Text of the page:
SpaceX capsule with 4 astronauts docks with space station

SpaceX’s newly launched capsule with four astronauts closed in Monday on the International Space Station, their new home until spring.

SpaceX’s newly launched capsule with four astronauts arrived Monday at the International Space Station, their new home until spring.

The Dragon capsule pulled up and docked late Monday night, following a 27-hour, completely automated flight from NASA’s Kennedy Space Center.

“Oh, what a good voice to hear,” space station astronaut Kate Rubins called out when the Dragon’s commander, Mike Hopkins, first made radio contact. The linkup occurred 262 miles above Idaho.

“We can’t wait to have you on board,” she added after the two spacecraft were latched together.


This is the second astronaut mission for SpaceX. But it’s the first time Elon Musk’s company is delivering a crew for a full half-year stay at the space station. The two-pilot test flight earlier this year lasted two months.

The three Americans and one Japanese astronaut will remain at the orbiting lab until their replacements arrive on another Dragon in April. And so it will go, with SpaceX — and eventually Boeing — transporting astronauts to and from the station for NASA.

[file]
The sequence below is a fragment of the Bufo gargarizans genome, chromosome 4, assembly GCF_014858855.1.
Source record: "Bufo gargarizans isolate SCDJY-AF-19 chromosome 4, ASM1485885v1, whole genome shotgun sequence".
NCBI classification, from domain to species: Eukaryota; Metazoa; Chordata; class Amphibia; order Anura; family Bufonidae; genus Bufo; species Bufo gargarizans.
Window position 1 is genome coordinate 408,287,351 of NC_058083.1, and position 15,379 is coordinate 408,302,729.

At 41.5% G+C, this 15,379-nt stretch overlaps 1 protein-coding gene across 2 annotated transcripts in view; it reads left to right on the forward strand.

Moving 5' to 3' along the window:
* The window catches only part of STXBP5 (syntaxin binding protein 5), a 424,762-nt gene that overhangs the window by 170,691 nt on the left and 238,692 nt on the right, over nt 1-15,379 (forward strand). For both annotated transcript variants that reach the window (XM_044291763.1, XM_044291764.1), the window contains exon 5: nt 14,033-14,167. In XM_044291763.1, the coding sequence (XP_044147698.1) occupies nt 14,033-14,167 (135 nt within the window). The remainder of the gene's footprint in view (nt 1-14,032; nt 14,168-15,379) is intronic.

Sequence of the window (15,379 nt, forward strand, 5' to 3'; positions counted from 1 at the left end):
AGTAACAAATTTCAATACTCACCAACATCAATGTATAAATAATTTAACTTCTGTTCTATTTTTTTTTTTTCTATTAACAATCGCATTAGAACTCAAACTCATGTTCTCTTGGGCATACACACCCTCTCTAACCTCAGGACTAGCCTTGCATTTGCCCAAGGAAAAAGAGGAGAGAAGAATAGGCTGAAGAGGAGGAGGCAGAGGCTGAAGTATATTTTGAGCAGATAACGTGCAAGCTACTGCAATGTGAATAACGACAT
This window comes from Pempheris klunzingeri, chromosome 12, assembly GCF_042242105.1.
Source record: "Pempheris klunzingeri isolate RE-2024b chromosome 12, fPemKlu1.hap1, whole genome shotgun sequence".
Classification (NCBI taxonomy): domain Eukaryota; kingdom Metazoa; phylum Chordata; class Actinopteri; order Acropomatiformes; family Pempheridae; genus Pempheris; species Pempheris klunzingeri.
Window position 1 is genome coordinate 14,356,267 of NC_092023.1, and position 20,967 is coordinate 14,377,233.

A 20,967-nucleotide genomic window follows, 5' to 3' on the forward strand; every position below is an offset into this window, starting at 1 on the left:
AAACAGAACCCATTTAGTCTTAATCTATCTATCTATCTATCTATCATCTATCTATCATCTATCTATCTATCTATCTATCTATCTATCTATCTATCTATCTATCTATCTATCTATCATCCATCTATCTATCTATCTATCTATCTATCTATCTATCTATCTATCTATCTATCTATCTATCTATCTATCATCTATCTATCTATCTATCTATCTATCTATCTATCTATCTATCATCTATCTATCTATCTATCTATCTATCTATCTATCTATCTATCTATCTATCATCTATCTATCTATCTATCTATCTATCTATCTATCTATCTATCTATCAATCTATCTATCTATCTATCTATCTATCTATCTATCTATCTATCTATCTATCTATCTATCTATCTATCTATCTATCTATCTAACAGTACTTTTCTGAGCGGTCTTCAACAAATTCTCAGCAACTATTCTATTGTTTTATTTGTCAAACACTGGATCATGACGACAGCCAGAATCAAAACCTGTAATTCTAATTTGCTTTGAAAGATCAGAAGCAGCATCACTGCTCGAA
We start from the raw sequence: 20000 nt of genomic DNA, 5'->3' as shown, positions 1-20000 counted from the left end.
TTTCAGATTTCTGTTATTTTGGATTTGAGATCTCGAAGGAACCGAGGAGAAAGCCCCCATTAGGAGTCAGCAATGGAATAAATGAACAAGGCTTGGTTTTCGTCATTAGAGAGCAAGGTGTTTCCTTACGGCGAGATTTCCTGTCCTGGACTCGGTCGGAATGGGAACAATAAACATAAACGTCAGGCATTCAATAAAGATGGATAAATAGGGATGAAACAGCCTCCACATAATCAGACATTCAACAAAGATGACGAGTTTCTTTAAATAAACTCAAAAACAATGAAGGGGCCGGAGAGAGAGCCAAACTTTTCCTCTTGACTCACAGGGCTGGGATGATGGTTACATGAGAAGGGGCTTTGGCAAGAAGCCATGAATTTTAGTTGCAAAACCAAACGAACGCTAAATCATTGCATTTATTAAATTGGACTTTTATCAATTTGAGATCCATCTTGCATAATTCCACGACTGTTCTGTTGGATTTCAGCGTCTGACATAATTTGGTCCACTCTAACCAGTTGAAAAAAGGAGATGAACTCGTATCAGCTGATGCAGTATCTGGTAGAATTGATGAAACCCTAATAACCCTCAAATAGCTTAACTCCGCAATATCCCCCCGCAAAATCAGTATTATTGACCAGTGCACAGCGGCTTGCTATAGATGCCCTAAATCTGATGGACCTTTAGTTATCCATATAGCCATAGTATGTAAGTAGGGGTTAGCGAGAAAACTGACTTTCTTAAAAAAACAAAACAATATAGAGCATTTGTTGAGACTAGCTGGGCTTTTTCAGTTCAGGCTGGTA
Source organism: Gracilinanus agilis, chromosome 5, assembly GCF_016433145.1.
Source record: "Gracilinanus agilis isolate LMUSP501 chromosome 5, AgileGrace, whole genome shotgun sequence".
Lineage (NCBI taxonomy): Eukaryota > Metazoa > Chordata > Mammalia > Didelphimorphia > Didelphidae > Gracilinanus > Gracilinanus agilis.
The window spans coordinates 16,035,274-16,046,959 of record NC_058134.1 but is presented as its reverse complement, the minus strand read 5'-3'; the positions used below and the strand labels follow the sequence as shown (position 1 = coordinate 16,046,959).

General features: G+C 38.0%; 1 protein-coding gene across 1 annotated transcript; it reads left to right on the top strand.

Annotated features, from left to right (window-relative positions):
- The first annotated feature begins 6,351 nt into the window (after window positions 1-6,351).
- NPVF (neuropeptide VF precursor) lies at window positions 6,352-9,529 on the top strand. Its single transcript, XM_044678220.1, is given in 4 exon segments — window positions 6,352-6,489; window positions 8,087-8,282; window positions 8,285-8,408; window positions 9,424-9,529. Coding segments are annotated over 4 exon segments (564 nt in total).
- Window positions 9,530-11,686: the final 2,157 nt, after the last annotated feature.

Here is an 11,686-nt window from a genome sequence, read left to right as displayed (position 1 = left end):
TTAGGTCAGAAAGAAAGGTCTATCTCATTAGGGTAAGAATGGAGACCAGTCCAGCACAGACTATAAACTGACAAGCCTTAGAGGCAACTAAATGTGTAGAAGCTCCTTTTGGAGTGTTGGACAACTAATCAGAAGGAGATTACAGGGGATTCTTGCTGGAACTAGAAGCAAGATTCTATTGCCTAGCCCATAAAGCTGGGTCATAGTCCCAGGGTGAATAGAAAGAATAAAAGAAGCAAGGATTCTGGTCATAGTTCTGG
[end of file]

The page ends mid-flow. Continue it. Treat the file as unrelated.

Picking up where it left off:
This regular taxi service got underway with Sunday night’s launch.

Hopkins and his crew — Victor Glover, Shannon Walker and Japan’s Soichi Noguchi — join two Russians and one American who flew to the space station last month from Kazakhstan. Glover is the first Black astronaut to move in for a long haul. A space newcomer, Glover was presented with his gold astronaut pin Monday.

On Sunday, SpaceX will embark on the first of its regular missions to launch crew to the International Space Station. It’s expected to usher in more commercial opportunities in low-Earth orbit.

The four named their capsule Resilience to provide hope and inspiration during an especially difficult year for the world. They broadcast a tour of their capsule Monday, showing off the touchscreen controls, storage areas and their zero-gravity indicator: a small plush Baby Yoda.

Walker said it was a little tighter for them than for the two astronauts on the test flight.

“We sort of dance around each other to stay out of each other’s way,” she said.

For Sunday’s launch, NASA kept guests to a minimum because of concerns over the coronavirus, and even Musk had to stay away after tweeting that he “most likely” had an infection. He was replaced in his official launch duties by SpaceX President Gwynne Shotwell, who assured reporters that Musk was still very much involved with Sunday night’s action, although remotely.

As they prepared for the linkup to the space station, the Dragon crew beamed down live window views of New Zealand and a brilliant blue, cloud-streaked Pacific Ocean, 250 miles below.

“Looks amazing,” Mission Control radioed from SpaceX headquarters in Hawthorne, Calif.

“It looks amazing from up here, too,” Hopkins replied.